HK police arrest "triad gangsters" who attacked Umbrella Revolution camps


The protesters accuse the police of working with the thugs, who wore masks as they attacked the encampments; the violence has led to postponement of the planned talks between the Umbrella Revolution leaders and the Hong Kong administration.

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Consumer groups tell DoJ to block Comcast/Time Warner merger

If it goes through, Comcast will control an unimaginable swath of American Internet access -- that's a hell of a lot of power to give the Worst Company in America.

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Animation explains the dangers of Computercop, the malware that US police agencies distribute to the public

Dave from EFF writes, "Here's a funny, easy-to-understand animation explaining why ComputerCOP parental monitoring software is actually dangerous to kids. More than 245 local law enforcement agencies have purchased this software in bulk and handed it out to families for free."

Using an imaginary kid named Timmy, who gets "pantsed" by ComputerCOP, the animation by Fusion also ties ComputerCOP to the unnecessary equipment locals cops have obtained, like mine-resistant trucks. Fusion's cartoon is based on an EFF investigation published on Wednesday.

Who needs the NSA? Anyone could spy on your kids thanks to ComputerCop

(Thanks, Dave!)

Larry "Wide Stance" Craig busted (again)

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The former conservative GOP senator from Idaho illegally used his campaign funds to defend himself on charges of soliciting sex in a men's toilet in the Minneapolis airport.

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Daughter of Hong Kong leader thanks "taxpayers" for diamonds on Facebook


Chai Yan Leung thanked the taxpayers who paid for it, and then dismissed her critics as non-taxpayers, since employed people wouldn't have time to comment on Facebook.

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Nobody wants to host the 2022 Olympics


The only bids remaining are Almaty, Kazakhstan and Beijing (which has no mountains) -- all the other states that had bid have pulled out following devastating popular opposition (the remaining cities are in countries where the public doesn't get a vote).

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Hong Kong and America: two systems, one corruption


The massive, student led protests in Hong Kong were sparked by the fact that Beijing's political and economic elites get to choose the candidates in its elections ("I don't care who does the electing, so long as I get to do the nominating" -Boss Tweed) -- but is this really any different from America's big money primaries, where corporate elites can spend unlimited sums fixing the race?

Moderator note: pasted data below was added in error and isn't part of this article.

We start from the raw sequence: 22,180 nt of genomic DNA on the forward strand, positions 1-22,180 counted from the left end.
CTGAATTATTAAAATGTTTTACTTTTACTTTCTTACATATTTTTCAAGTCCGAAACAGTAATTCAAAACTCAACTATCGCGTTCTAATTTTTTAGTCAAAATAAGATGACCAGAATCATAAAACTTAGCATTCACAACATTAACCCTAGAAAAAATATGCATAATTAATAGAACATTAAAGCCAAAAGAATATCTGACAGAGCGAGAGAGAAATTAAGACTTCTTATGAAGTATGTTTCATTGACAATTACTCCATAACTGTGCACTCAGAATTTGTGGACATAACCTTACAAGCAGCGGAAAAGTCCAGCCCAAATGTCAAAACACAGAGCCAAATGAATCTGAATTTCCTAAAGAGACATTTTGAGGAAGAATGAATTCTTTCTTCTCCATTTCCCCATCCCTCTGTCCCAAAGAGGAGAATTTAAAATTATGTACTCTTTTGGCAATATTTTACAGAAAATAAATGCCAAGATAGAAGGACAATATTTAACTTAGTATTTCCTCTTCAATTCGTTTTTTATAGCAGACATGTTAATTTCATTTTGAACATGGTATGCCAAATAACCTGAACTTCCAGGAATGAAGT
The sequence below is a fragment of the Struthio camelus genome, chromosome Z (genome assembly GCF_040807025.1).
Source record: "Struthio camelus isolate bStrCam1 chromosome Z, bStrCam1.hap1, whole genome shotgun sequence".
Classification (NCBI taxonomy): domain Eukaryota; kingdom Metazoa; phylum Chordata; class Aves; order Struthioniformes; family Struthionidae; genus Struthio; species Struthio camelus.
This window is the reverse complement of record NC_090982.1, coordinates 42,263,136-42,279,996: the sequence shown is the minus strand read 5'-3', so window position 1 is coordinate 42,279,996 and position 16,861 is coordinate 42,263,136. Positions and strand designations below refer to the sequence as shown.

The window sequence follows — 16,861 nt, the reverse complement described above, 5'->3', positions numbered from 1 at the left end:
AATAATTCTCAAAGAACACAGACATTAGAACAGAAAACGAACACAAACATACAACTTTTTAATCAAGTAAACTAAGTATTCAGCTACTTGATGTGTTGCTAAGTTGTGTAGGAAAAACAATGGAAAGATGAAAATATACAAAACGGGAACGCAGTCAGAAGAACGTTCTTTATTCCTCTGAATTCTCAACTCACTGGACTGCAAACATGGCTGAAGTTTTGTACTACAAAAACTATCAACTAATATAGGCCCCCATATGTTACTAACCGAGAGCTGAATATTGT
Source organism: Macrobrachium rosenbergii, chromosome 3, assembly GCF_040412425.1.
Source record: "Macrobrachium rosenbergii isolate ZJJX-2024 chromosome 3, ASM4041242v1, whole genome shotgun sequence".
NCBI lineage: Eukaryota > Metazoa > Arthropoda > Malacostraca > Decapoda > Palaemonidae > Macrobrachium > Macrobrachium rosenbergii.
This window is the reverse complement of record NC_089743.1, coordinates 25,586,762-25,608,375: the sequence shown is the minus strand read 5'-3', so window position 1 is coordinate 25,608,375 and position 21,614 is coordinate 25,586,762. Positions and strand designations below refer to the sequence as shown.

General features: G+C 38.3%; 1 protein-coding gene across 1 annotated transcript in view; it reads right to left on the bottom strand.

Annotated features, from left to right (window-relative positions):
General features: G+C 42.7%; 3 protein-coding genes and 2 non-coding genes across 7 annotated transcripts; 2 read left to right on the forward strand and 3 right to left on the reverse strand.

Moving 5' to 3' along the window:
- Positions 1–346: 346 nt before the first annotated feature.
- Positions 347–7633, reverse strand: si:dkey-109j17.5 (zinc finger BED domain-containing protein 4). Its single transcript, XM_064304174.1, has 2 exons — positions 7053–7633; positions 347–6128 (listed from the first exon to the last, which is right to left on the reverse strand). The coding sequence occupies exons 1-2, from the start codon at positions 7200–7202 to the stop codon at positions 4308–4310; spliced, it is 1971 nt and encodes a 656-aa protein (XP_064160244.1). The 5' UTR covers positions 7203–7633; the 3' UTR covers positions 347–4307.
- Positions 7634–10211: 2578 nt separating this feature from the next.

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Keurig sued for anti-competitive K-cup tactics

Chris sez, "Club Coffee, maker of K-Cup compatible pods, has taken Keurig to court in Ontario, alleging anti-competitive behaviour, including telling retailers that they can't even talk to Club Coffee, let alone carry its products."

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Hundreds of US police forces have distributed malware as "Internet safety software"

Law enforcement agencies have been buying and distributing Computercop, advising citizens that the software is the "first step" for protecting their kids; one sheriff bought copies for every family in the county.

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Finance industry profiteers exploit prisoners' families


Companies like Jpay lobby hard to be the exclusive conduit for remittances from prisoners' families to the inmates, taking a huge rake off the top of funds sent to pay for essentials like warm clothes, medical care and food.

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Roca Labs threatens suit against customers who helped website it is also suing


Roca makes a dubious weight-loss product whose fine-print makes you promise not to complain, and the customers were cited by Pissedconsumer.com, whom Roca is suing for providing a place where dissatisfied customers could air their grievances.

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Fed whistleblower secretly recorded 46 hours of regulatory capture inside Goldman Sachs

Carmen Segarra is a former FTC regulator who joined the fed after the financial crisis to help rescue the banking system -- but she was so shocked by the naked regulatory capture on display that she ended up buying a covert recorder from a "spy shop" and used it to secretly record her colleagues letting Goldman Sachs get away with pretty much anything it wanted to do.

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Eric Holder: creator of the "Too Big to Jail" bankster


While you contemplate Eric Holder's track record of surveilling, intimidating and indicting journalists, remember that he also invented the Too Big to Jail doctrine, the failed idea that the answer to breathtaking criminal activity by gigantic banks is big fines, not criminal prosecutions.

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OK Sheriff LARPs "Welcome to Nightvale"


Logan County, Oklahoma Sheriff Jim Bauman created an extensive set of secret files on the citizens in his jurisdiction, inadvertently recreating Welcome to Nightvale's running gag about the Sheriff's Secret Police -- but the ACLU isn't laughing, they're suing.

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Cops who use Stingray surveillance must sign company nondisclosure first

Michael from Muckrock sez, "Advanced cell phone tracking devices known as Stingrays allow police nationwide to home in on suspects and to log individuals present at a given location."

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